Design and Production of Human Immunodeficiency Virus-Derived Vectors
Lentiviral vectors (LV) can govern the efficient delivery and stable integration of transgenes both in vitro and in vivo, can transduce a wide range of targets, including stem cells, and can be used for generating transgenic animals from several species. Lentiviral vector-mediated gene transfer results in the ubiquitous, tissue-specific, and/or regulated expression of these transgenes, depending on the promoter contained in the vector. Finally, this gene delivery system can mediate the knockdown of endogenous genes by RNA interference via the polymerase III promoterdriven production of small hairpin RNAs.
The potential of lentiviral vectors was first revealed in 1996 through the demonstration that they could transduce neurons in vivo (Naldini et al., 1996). Since then, many improvements have been brought to achieve high levels of efficiency and biosafety. The principle, however, remains the same and consists of building replication-defective recombinant chimeric lentiviral particles from three different components: the genomic RNA, the internal structural and enzymatic proteins, and the envelope glycoprotein. A schematic diagram of the evolution of human immunodeficiency virus (HIV)-based vectors is represented in Fig. 1. The genomic RNA contains all cis-acting sequences, whereas packaging plasmids contain all the trans-acting proteins necessary for adequate transcription, packaging, reverse transcription, and integration.
Although various envelope proteins can efficiently pseudotype LV particles (Sandrin et al., 2002), the G protein of the vesicular stomatitis virus (VSV) is the most widely used. The main reasons for this choice are that the VSV envelope (1) allows for high titers achieved in unconcentrated supernatants; (2) provides an extremely wide range for the transduction of target cells (virtually all mammalian cells of any tissue tested so far can be transduced by VSV-G pseudotyped LVs); (3) is very robust, allowing for concentration by ultracentrifugation; and (4) has a good resistance to freeze-thaw cycles.
B. Core and Enzymatic Components ("Packaging System")
The first-generation lentiviral vectors were manufactured using a packaging system that comprised all HIV genes but the envelope (Naldini et al., 1996). In a so-called second-generation system, five of the nine HIV-1 genes were eliminated, leaving the gag and pol reading frames, which encode for the structural and enzymatic components of the virion, respectively, and the tat and rev genes, fulfilling transcriptional and posttranscriptional functions (Zufferey et al., 1997). Sensitive tests have so far failed to detect replicationcompetent recombinants (RCRs) with this system. This good safety record, combined with its high efficiency and ease of use, explains why the second-generation lentiviral vector packaging system is utilized for most experimental purposes. In a third-generation system, geared toward clinical applications, only gag, pol, and rev genes are still present, using a chimeric 5' long terminal repeat (LTR) to ensure transcription in the absence of Tat (see later).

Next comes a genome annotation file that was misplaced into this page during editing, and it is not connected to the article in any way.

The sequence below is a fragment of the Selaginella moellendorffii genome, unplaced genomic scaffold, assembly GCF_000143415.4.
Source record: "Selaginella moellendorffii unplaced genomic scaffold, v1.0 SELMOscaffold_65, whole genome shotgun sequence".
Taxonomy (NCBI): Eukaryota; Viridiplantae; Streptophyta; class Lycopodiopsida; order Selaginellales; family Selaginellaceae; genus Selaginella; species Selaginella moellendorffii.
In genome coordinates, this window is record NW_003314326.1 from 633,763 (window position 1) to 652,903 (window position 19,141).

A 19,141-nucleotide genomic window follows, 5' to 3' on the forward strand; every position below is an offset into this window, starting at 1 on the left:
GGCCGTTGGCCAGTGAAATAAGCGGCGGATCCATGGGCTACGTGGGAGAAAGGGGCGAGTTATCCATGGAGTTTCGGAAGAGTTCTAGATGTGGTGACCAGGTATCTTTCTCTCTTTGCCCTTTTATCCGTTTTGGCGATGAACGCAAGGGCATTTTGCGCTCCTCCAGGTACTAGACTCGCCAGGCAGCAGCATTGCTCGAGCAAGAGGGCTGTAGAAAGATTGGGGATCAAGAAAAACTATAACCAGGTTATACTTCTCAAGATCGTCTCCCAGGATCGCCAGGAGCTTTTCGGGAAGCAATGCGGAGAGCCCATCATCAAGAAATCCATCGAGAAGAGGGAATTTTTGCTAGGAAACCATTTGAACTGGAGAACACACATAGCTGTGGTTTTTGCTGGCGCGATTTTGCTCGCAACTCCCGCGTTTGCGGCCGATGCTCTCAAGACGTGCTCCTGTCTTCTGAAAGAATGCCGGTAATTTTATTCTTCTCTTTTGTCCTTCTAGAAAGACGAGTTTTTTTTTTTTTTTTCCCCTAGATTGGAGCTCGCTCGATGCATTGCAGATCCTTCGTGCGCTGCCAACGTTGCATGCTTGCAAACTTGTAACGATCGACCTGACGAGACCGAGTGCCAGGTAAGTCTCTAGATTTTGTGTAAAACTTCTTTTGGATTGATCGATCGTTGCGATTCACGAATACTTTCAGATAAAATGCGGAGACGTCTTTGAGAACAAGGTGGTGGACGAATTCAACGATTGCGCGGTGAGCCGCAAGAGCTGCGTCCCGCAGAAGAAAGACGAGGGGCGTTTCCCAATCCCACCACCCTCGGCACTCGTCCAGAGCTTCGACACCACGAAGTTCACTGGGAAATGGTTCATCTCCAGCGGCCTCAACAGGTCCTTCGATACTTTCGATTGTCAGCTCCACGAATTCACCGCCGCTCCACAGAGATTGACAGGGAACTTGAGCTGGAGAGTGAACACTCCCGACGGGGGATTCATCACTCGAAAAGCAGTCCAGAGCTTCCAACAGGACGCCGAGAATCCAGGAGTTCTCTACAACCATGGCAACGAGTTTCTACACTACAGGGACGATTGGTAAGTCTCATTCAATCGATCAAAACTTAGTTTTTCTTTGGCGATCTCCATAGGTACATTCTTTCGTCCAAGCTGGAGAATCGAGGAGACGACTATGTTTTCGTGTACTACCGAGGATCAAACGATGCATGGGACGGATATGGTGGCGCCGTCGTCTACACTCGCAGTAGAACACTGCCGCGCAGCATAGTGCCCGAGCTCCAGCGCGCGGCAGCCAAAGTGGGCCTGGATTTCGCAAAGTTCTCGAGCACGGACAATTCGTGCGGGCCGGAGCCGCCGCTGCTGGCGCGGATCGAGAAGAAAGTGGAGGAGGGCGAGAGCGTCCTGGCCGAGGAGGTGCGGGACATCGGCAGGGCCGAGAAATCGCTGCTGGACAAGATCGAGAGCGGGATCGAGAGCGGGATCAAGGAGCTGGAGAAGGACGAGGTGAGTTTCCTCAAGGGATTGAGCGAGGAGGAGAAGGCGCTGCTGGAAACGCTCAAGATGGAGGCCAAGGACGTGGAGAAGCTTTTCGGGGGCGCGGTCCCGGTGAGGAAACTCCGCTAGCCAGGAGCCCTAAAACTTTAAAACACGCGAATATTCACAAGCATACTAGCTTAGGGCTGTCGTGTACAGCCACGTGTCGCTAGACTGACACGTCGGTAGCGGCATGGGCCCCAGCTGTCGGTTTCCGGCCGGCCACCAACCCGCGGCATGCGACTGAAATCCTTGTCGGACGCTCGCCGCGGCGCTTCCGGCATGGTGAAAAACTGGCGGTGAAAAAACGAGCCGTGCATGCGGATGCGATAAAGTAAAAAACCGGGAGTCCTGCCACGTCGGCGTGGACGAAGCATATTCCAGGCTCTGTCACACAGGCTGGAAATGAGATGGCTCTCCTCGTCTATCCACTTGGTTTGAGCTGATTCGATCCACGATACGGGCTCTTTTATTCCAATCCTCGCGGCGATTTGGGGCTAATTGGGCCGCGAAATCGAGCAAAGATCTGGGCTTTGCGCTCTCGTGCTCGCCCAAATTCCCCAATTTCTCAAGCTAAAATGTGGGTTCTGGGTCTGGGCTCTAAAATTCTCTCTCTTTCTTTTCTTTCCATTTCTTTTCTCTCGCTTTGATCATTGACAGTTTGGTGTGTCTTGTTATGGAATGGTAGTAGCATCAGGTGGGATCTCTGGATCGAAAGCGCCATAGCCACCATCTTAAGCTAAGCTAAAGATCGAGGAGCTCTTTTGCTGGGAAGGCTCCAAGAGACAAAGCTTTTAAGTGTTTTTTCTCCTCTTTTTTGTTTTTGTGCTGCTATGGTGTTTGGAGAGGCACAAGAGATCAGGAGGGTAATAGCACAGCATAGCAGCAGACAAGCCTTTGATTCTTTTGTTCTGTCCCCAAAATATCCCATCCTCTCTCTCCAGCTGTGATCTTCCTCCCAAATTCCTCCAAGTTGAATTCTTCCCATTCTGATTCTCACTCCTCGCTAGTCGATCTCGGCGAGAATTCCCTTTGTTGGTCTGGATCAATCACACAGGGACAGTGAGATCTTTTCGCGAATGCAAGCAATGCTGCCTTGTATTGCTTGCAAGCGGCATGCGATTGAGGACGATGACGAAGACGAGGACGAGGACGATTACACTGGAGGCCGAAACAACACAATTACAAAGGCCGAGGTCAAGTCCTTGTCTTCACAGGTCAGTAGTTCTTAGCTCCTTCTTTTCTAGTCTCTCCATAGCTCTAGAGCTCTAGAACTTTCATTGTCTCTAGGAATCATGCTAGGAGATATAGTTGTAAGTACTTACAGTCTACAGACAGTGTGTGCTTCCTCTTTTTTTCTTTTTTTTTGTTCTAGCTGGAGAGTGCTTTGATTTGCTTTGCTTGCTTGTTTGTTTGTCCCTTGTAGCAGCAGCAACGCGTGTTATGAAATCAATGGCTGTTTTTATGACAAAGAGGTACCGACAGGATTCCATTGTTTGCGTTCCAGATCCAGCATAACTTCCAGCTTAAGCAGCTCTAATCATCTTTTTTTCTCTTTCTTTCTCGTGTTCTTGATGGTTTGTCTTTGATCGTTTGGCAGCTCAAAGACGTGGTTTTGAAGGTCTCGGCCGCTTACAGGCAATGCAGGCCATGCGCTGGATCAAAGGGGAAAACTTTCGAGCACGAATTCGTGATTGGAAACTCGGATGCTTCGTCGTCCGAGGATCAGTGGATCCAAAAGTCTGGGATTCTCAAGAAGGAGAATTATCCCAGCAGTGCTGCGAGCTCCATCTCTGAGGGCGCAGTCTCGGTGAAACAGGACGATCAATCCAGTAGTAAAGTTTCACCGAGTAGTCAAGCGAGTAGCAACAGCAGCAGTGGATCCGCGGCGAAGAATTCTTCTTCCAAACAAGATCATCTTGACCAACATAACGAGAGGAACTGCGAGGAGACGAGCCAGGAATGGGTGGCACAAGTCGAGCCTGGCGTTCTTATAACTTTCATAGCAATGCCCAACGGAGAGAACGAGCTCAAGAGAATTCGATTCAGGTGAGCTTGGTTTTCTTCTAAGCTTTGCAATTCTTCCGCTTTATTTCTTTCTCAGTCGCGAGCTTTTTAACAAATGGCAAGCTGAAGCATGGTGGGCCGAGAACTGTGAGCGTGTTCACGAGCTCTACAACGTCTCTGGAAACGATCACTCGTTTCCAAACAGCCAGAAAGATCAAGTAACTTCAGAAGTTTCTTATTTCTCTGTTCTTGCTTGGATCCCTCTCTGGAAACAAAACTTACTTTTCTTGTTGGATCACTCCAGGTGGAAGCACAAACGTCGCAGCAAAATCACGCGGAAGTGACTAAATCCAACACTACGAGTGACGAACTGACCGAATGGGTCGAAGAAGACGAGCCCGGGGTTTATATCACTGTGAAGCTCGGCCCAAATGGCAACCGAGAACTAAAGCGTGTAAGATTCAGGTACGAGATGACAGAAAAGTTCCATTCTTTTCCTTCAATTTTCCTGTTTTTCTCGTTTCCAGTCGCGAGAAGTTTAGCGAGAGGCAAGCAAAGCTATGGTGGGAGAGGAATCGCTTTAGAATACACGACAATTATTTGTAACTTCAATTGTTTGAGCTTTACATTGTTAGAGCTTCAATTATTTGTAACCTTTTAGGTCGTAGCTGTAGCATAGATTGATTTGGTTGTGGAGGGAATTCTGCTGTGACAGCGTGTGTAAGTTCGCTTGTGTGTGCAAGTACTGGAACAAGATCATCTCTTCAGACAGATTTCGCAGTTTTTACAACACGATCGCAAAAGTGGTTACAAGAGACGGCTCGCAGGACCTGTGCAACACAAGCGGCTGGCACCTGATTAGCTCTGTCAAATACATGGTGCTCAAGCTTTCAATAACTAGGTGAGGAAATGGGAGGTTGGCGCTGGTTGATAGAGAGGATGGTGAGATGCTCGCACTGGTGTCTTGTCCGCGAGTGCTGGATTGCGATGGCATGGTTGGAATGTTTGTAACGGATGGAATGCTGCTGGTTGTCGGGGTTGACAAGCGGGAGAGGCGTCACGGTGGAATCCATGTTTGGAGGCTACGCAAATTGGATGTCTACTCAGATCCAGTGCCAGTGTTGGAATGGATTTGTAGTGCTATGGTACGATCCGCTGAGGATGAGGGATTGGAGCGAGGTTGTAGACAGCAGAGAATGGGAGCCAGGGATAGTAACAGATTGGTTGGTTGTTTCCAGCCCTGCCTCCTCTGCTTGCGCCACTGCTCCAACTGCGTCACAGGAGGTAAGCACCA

C. Genomic Vector
The genetic information contained in the vector genome is the only one transferred to the target cells. Early genomic vectors were composed of the following components: the 5' LTR, the major splice donor, the packaging signal (encompassing the 5' part of the gag gene), the Rev-responsive element (RRE), the envelope splice acceptor, the internal expression cassette containing the transgene, and the 3' LTR. In the latest generations, several improvements have been introduced. The woodchuck hepatitis virus posttranscriptional regulatory element (WPRE) has been added to increase the overall levels of transcripts in both producer and target cells, hence increasing titers and transgene expression (Zufferey et al., 1999). The central polypurine tract of HIV has also been added back in the central portion of the genome of the transgene RNA (Follenzi et al., 2000; Zennou et al., 2000). This increases titers in some targets. The 3' LTR has been deleted in the U3 region to remove all transcriptionally active sequences, creating the so-called self-inactivating (SIN) LTR (Zufferey et al., 1998). Finally, chimeric 5' LTRs have been constructed in order to render the LV promoter Tat independent. This has been achieved by replacing the U3 region of the 5' LTR with either the CMV enhancer (CCL LTR) or the corresponding Rous sarcoma virus (RSV) U3 sequence (RRL LTR) (Dull et al., 1998). Vectors containing such promoters can be produced at high titers in the absence of the Tat HIV transactivator. However, the Rev dependence of these third-generation LV has been maintained in order to maximize the number of recombination events that would be necessary to generate an RCR (Fig. 2).
III. MATERIALS AND REAGENTS
- 293T and HeLa cell lines (ATCC) (www.atcc.org)
- Chemicals (Sigma-Fluka) (www.sigmaaldrich.com)
- Cell culture media and additives (GIBCO-BRL-Life Technologies) (www.gibcobrl.com) and CellGenix Technologie Transfer GmbH, Germany (www. cellgenix.com)
- Plastics for tissue cultures, flow cytometer (BD Biosciences) (www.bdbiosciences.com)
- DNA purification kits (Qiagen) (wwwl.qiagen.com) and Genomed (www.genomed-dna.com)
- Centrifuges (Sorvall) (www.sorvall.com)
- Filters (Millipore) (www.millipore.com)
- Ultracenrifuge tubes (Beckman) (www.beckman.com)
- Sequence detector ABI7700 plus ABI SDS software for analysis, optical reaction plates and caps for QPCR (Applied Biosystems) (http://www. appliedbiosystems.com)
- QPCR reaction mixes and probes (Eurogentech) (www.eurogentec.com)
- HIV-1 p24 antigen capture assay (AIDS Vaccine Program) (Frederick, MD. email: schadent@mail. ncifcrf.govmhttp://web.ncifcrf.gov)